By Shane Oliver

Share markets had a good week helped by a combination of improved confidence regarding US growth, increasing signs that the global oil market is rebalancing (helping the oil price and energy shares) and Greece and its creditors agreeing on a new debt deal. Combined, this saw most share markets rally for the week and gains in oil and metal prices. However, bond yields fell and the Aussie dollar was little changed as was the $US generally.

The message from the US Fed remains that a rate hike is getting closer, but July still looks more likely than June. Fed regional presidents continue to wax lyrical on rate hikes (which makes me wonder whether Fed transparency is really a cacophony) but it’s worth reiterating that many of them don’t vote and they tend to be more hawkish that key Fed decision makers. In terms of the latter comments by Fed Governor Jerome Powell (who always gets to vote) - they suggest a lack of urgency given the Brexit vote and the low risk of waiting, suggesting that July is more likely for a hike than June.

Why are markets so far more relaxed about a Fed rate hike? Several reasons;

  1. More confidence in US/Chinese and global growth;
  2. Fed caution and delays have provided confidence it is not going to be reckless;
  3. The global oil market is rebalancing, helping stabilise the oil price and reducing the risks for oil producers, and;
  4. Less concern about a collapse in the Renminbi. Of course, this could all change if the $US takes off big time again, but so far so good.

While the oil market may be rebalancing (with supply cutbacks in the US and outages in Canada, Nigeria and Libya) this is not the case for iron ore, where the price is on its way back down as the global steel glut remains. After spiking to $US70/tonne early this year, it’s now back below $US50.  

Is the Brexit risk receding?

Polls appear to be edging in favour of a Remain outcome from the June 23 referendum as opposed to Leave.

In my view, the case to Leave is dubious because it would be a big negative for the UK financial sector and would either harm UK free trade with the EU (if no trade deal is agreed after a Leave vote) or lead to reduced national sovereignty if a trade deal is cut (because the UK would have to agree to EU rules, but have no say in setting them).

Perhaps this logic is starting to set in.

The end of the migration crisis in Europe (sea arrivals have collapsed to 12,000 in April from 220,000 last October) may also help the Remain case.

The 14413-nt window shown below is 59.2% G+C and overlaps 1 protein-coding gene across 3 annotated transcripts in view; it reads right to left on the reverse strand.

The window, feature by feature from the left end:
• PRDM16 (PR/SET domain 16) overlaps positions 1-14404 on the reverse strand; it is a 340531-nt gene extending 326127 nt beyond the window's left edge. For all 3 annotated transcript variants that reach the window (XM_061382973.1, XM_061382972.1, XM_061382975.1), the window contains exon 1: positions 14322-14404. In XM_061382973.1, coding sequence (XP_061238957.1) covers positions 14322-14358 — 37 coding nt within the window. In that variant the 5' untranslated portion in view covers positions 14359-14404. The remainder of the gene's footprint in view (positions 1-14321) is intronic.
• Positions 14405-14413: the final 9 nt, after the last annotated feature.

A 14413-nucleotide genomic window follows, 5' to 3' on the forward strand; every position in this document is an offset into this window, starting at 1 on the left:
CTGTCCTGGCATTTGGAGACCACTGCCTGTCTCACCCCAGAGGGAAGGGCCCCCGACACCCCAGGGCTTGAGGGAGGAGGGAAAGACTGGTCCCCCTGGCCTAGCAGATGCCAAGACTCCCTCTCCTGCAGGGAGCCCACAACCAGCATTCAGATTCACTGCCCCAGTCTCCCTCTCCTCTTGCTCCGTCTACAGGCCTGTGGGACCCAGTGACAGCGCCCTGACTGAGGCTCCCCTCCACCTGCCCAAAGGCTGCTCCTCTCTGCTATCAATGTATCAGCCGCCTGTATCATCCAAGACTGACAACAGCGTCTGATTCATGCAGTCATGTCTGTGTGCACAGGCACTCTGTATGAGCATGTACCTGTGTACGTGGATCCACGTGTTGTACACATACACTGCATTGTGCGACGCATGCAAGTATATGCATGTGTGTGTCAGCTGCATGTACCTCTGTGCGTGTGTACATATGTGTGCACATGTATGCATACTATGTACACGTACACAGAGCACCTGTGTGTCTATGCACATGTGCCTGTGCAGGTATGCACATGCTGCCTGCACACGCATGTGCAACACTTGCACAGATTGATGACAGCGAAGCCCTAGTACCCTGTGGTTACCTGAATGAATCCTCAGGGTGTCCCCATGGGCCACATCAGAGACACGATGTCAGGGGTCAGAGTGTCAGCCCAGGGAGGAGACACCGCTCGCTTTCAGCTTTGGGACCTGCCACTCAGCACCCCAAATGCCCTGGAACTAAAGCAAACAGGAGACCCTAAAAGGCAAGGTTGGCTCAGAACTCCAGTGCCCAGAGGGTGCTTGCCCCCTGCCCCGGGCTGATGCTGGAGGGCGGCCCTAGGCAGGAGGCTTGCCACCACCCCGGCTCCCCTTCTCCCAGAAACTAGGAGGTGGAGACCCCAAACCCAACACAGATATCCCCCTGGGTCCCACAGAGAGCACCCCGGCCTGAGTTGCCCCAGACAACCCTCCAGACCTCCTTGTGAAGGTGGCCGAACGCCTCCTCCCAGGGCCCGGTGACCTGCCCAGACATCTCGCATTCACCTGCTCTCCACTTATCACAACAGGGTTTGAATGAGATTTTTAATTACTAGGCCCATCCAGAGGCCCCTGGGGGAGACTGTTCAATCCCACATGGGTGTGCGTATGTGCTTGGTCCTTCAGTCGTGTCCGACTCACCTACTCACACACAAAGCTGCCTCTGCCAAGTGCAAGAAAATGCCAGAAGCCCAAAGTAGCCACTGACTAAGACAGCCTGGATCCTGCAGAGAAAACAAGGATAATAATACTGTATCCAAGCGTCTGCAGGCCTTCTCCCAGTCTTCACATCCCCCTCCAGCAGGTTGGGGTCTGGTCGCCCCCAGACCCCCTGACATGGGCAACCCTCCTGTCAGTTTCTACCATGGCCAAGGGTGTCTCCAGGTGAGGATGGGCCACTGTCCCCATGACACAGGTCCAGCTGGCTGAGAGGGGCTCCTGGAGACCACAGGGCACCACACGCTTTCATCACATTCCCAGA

No Grexit scare this summer. I know it didn't get much coverage (why bother to report good news, it doesn't sell), but Greece, the EU and the IMF agreed a new debt which will see €10bn disbursed. This is good news because it means there won't be another Grexit scare this summer. Bond yields in Spain and Italy also fell in response.

Major global economic events and implications

US data again provided mixed messages over the last week. On the one hand, business conditions PMIs slipped in May and core durable goods orders were weak in April. But against this home prices continue to rise, new and pending home sales surged, the advance goods trade balance for April was better than expected and jobless claims fell again. The overall impression remains that US growth has bounced back in the current quarter with the Atlanta Fed’s GDPNow GDP tracker now running at 2.9%, but growth is averaging out around 2% or slightly less so the trend is still not overly strong. But a long way from the recession obsession of earlier this year.

The news out of Europe was okay. Sure manufacturing and services PMIs fell in May but only fractionally and they continue to point to moderate economic growth. Meanwhile, consumer confidence and the German IFO index picked up.

Japanese data was soft with a further fall in the May manufacturing conditions PMI to a weak 47.6 and a higher trade surplus due to weaker imports. GDP may be falling again. Meanwhile, national core inflation remained low at just 0.7% year-on-year in April, with Tokyo data pointing to a further fall in May. Expect more fiscal and monetary stimulus in the next month or so.

Australian economic events and implications

In Australia, the business investment slump continues with March quarter construction and capital expenditure data (or capex) falling more than expected. Mining investment remains the main driver. What's more business plans point to ongoing mainly mining driven weakness over the year ahead. The ABS' capex intentions surveys are continuing to fall compared to estimates made a year ago (see the next chart) and point to a roughly 20% decline in capex in the next financial year driven by a further 35% slump in mining investment. So capex remains an ongoing detractor from growth.